Earth Tubes: Passive House Heating and Air Conditioning for Free
Close up view of earth air tube with slit to allow immediate drainage
One of the more controversial elements we incorporated into our Passivhaus project, were earth tubes (also referred to as earth air tubes or ground coupled heat exchangers) as the initial source of our passive house ventilation of fresh air.
For me, an earth tube (earth air tube) heating and cooling system is the most fascinating system of our passive house design. Earth air tubes provide natural heating, during the cold seasons, and natural cooling and dehumidification, during the warm seasons. And they do it for zero operating costs and complement or--during the more moderate months of the year--substitute for active passive house heating and cooling systems which in our case were ductless mini-splits.
Our friend Jason of UltimateAir had installed a pair of earth tubes during his passive house construction and was interested in accumulating performance data on as many installations as he could for a presentation at a PHIUS concerence.
As we were interested ourselves, in contributing to the general knowledge base of passivhaus construction, we decided to assist in increasing the amount of data available by installing an earth tube (earth air tube) system prior to back filling.
Earth tubes have gotten a bad rap because of some "poor" designs and installations in the past. In Jason's case, he installed two 100 foot eight inch SDR35/ABS tubing below ground to provide the air flow rates needed to supply his two UltimateAir ERVs. These pipes sloped or were pitched downward and away from the residence to allow condensation (moisture) to drain away to base at the point of fresh outside air intake.
Our particular site presented some specific excavation challenges that would make such an installation difficult. Our soils were diabase had a tremendous amount of granite rock formation below ground. This made digging a 100 feet five foot-wide trench difficult.
As such, we need to explore an alternative design. Since the foundation area had not been backfilled as yet, we decided to design a system that would encircle the perimeter of the building envelope. This presented another challenge, however. Earth tubes need to be sloped or pitched like a drain pipe to allow any condensation or moisture to be drained away by gravity. Not doing so, can lead to long-term air quality issues as standing water can lead to mold formation. This has been the primary source of failure of some earth tube installations.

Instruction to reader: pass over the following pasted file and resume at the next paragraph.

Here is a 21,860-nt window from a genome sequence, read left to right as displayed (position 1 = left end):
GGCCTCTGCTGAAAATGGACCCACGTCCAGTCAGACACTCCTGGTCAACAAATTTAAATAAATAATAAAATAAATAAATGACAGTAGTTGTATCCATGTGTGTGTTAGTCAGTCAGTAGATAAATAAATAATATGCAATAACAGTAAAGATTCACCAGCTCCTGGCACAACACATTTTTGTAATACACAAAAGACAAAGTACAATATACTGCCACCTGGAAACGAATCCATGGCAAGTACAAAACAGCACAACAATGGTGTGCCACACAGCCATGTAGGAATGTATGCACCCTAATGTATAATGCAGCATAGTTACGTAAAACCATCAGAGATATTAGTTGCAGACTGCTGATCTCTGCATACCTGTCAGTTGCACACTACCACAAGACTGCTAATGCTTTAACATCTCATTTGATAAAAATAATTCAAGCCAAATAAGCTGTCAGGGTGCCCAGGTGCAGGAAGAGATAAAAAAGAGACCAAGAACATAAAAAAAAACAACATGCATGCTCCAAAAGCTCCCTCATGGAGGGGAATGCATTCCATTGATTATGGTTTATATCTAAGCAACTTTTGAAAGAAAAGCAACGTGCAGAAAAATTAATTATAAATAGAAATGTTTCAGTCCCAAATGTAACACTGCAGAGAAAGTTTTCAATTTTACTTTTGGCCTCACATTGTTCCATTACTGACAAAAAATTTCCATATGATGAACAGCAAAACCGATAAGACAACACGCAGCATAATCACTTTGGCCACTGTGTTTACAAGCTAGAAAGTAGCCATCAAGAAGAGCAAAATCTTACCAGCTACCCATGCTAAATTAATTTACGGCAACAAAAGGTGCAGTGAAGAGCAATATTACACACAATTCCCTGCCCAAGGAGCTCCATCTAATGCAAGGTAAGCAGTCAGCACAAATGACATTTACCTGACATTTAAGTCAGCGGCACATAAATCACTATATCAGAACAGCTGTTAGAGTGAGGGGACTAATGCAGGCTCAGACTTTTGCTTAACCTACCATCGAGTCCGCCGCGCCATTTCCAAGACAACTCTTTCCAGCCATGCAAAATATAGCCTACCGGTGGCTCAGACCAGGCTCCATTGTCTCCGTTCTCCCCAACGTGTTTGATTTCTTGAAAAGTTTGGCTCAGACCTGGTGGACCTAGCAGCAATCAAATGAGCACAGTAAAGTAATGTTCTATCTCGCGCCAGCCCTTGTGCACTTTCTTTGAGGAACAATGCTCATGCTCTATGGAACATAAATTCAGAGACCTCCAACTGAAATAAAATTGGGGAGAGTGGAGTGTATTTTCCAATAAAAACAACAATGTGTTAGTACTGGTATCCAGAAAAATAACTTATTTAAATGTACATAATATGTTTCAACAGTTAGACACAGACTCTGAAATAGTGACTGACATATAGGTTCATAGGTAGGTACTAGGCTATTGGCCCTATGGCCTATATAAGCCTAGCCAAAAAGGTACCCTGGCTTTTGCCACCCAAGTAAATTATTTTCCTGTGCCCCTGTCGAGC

Since pitching our earth tube system would be difficult, we had to look at other configurations.
We initially looked at a Rehau EcoAir system. Their system is comprised of a silver-based interior linings, which are designed chemically to discourage mold formation. An advantage to Rehau is that they provide complete systems.
Jason mentioned that we should speak to a gentleman by the name of Larry Larson of Earth Air Tubes, which we did. We discussed out specific challenges and we collectively were able to design a system that on paper would do the trick. An although such a design had never been implemented to this point, it appeared that it would work.
To support the air flow requirements for our ERVs, we designed a system that would allow for up to 400cfm of air flow. This is generally accomplished with two eight inch pipes. Furthermore these tubes need to separated enough from one another to minimize thermal "cross-talk." Unfortunately, we did not have the width in our foundation dig to support their use. Our solution was to create two levels of three six inch tubes each of which would terminate into an eight inch tube the final twenty foot run into our ERVs.
The thermal conductive characteristics of a six inch tube is believed to provide increased efficiency over larger tubing. The aggregate flow rates were determined to be satisfied by this configuration.
The design of this particular earth tube system broke conventional design rules. Our system was comprised of corrugated tubes that were level and serpentined. Corrugation provides for maximum air to tube wall contact and serpentining created natural turbulence inside the tube to permit maximum tube to air contact. Both design elements also lead to increased efficiencies.
Each tube had a small saw cut that ran the length of the entire tube. The idea here is that instead of attempting to drain the condensate away the length of the tube, the moisture is drained immediately below at point of formation to a bed of stone below the tubes. This design should also allow for the tubes to continually "clean" themselves out over time. This home-made DIY system is expected to elegantly address the potential for mold formation.